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Cédric Virmontois

Cédric Virmontois (S’10–M’12–SM’19) received the Engineering degree in Physics from the Institut National des Sciences Appliquées (INSA), Toulouse, France, in 2008 and the Ph.D. degree in Microelectronic from the Institut Supérieur de l’Aéronautique et de l’Espace (ISAE Supaero), Toulouse, France, in 2012. His Ph.D. research focused on displacement damage-induced degradation effects in CMOS image sensors. He modeled the degradation of the sensor parameter of performances, especially the dark current and it associated random telegraph signal and he deduced hardening-by-design techniques to mitigate space radiation effects in CMOS imagers. Cedric presently works for the Centre National d’Études Spatiales (CNES) in Toulouse, France, in the Technology & Digital Directorate. He started as Detection Chain specialist from 2012 to 2018, his work involves the development of imagers for future space imaging missions, electro-optical characterizations, analysis and testing of imagers. He extends his researches to several solid state imagers dedicated to visible and infrared imaging using ground and in-flight data in order to find generic ways to predict and mitigate space radiation effects. Cedric has also contributed to the understanding and modeling of dark-current Random Telegraph Signals (RTS) in image sensor. He contributed to the discovery of total ionizing dose-induced RTS in silicon-based image sensors. In 2014, he was in charge of the Supercam Remote Micro-Imager, the French contribution to the Mars 2020 Perseverance rover, where he was particularly active to push the selection of CMOS image sensor for this space mission. Since 2019 he is recognize as an Expert at CNES in the field of solid-state image sensors and radiation effects. Since 2021 he is the head of the Opto-Electronic detection department. Cedric has served the IEEE community as reviewer for the IEEE Nuclear and Space Radiation Effects Conference (NSREC) and for publications in the IEEE Transactions on Nuclear Science and Transaction on Electron Devices. He has authored or co-authored more than 80 papers in peer-reviewed scientific journals. He has received several award including the Radiation Effects Early Achievement award in 2020, four best conference papers and the IEEE Paul Phelps Continuing Education Grant for recognition of contributions to the fields of nuclear and plasma.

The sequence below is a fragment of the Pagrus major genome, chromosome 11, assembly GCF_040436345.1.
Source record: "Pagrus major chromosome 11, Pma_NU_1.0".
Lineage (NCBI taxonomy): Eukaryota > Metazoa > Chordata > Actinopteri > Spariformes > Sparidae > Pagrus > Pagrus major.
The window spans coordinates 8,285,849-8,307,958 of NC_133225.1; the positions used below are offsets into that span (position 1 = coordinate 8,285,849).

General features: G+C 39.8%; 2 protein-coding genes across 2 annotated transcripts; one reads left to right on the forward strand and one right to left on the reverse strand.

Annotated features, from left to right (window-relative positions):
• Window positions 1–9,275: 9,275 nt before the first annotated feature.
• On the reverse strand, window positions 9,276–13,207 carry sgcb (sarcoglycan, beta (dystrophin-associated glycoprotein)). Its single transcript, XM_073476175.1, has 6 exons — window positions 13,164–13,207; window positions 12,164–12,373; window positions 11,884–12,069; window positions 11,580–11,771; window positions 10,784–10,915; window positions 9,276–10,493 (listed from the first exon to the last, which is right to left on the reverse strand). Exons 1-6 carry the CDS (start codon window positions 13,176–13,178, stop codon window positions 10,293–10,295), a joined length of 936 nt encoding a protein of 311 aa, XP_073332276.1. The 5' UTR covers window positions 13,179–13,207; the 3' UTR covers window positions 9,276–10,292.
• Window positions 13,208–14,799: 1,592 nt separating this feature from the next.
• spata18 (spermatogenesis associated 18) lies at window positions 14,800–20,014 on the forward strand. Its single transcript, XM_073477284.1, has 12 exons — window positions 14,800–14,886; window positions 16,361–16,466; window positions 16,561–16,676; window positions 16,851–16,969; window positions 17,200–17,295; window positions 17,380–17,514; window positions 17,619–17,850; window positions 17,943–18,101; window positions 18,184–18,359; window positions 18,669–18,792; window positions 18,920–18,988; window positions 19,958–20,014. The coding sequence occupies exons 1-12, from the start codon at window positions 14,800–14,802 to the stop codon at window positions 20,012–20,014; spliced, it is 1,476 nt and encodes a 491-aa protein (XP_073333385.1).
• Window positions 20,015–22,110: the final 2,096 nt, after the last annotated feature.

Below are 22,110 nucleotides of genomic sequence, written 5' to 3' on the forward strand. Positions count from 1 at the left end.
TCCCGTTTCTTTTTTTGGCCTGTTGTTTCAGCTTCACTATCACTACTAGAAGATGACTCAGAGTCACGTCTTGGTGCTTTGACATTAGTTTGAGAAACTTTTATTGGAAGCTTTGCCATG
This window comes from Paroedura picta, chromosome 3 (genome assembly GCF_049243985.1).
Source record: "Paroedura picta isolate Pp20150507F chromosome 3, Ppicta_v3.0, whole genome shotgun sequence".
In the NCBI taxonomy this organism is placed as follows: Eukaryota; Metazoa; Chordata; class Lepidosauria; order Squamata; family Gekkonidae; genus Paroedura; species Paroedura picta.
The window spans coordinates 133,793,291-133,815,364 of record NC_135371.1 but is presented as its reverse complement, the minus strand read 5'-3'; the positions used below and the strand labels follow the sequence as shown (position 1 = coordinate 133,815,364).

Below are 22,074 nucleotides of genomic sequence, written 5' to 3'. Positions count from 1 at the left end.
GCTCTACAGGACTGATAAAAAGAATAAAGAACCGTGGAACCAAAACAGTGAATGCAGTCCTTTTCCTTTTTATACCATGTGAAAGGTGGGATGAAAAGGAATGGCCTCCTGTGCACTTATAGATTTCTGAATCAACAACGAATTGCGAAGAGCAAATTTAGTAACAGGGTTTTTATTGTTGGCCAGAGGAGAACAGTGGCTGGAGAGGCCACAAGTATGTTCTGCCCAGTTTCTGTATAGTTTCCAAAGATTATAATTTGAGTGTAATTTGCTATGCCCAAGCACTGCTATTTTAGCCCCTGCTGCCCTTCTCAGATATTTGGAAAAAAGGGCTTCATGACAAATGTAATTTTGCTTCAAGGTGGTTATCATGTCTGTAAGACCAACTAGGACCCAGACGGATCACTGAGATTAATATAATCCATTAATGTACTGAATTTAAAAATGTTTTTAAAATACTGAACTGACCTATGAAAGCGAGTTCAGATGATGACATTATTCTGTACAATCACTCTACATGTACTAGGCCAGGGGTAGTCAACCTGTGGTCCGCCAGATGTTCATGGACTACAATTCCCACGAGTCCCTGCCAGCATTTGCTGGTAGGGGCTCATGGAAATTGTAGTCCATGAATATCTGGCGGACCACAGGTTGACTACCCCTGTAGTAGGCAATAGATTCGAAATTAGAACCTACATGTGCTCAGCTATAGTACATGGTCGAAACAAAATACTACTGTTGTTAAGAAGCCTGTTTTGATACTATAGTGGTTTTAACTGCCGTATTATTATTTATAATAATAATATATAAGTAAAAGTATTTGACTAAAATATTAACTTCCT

• –present
    Ph.D. microélectronique, Centre national d’études spatiales (CNES)


  • 2012 
    isae supaero, physique / Microélectronique